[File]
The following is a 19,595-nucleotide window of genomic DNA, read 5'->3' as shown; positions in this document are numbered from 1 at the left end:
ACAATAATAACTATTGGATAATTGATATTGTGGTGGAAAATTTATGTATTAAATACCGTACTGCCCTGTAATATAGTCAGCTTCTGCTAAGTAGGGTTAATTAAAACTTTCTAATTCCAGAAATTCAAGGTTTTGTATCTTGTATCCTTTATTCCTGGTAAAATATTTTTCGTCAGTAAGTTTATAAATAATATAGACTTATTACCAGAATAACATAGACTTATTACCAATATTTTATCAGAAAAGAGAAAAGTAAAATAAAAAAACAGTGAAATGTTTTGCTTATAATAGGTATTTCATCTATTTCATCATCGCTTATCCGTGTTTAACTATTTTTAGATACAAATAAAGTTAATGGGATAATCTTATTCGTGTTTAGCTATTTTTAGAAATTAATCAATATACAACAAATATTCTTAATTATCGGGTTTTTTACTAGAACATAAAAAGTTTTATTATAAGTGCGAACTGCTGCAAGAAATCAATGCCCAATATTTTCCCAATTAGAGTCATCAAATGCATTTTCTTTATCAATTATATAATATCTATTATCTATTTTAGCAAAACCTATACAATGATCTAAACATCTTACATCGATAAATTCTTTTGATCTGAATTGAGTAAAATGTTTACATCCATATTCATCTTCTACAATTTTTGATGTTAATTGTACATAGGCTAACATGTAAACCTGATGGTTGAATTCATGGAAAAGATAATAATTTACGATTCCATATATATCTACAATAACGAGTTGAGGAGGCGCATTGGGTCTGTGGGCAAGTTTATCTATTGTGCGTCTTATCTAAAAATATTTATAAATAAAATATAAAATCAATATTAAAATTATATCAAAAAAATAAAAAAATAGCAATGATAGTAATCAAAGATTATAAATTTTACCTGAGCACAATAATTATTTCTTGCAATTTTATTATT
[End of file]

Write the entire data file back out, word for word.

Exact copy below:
The following is a 19,595-nucleotide window of genomic DNA, read 5'->3' as shown; positions in this document are numbered from 1 at the left end:
ACAATAATAACTATTGGATAATTGATATTGTGGTGGAAAATTTATGTATTAAATACCGTACTGCCCTGTAATATAGTCAGCTTCTGCTAAGTAGGGTTAATTAAAACTTTCTAATTCCAGAAATTCAAGGTTTTGTATCTTGTATCCTTTATTCCTGGTAAAATATTTTTCGTCAGTAAGTTTATAAATAATATAGACTTATTACCAGAATAACATAGACTTATTACCAATATTTTATCAGAAAAGAGAAAAGTAAAATAAAAAAACAGTGAAATGTTTTGCTTATAATAGGTATTTCATCTATTTCATCATCGCTTATCCGTGTTTAACTATTTTTAGATACAAATAAAGTTAATGGGATAATCTTATTCGTGTTTAGCTATTTTTAGAAATTAATCAATATACAACAAATATTCTTAATTATCGGGTTTTTTACTAGAACATAAAAAGTTTTATTATAAGTGCGAACTGCTGCAAGAAATCAATGCCCAATATTTTCCCAATTAGAGTCATCAAATGCATTTTCTTTATCAATTATATAATATCTATTATCTATTTTAGCAAAACCTATACAATGATCTAAACATCTTACATCGATAAATTCTTTTGATCTGAATTGAGTAAAATGTTTACATCCATATTCATCTTCTACAATTTTTGATGTTAATTGTACATAGGCTAACATGTAAACCTGATGGTTGAATTCATGGAAAAGATAATAATTTACGATTCCATATATATCTACAATAACGAGTTGAGGAGGCGCATTGGGTCTGTGGGCAAGTTTATCTATTGTGCGTCTTATCTAAAAATATTTATAAATAAAATATAAAATCAATATTAAAATTATATCAAAAAAATAAAAAAATAGCAATGATAGTAATCAAAGATTATAAATTTTACCTGAGCACAATAATTATTTCTTGCAATTTTATTATT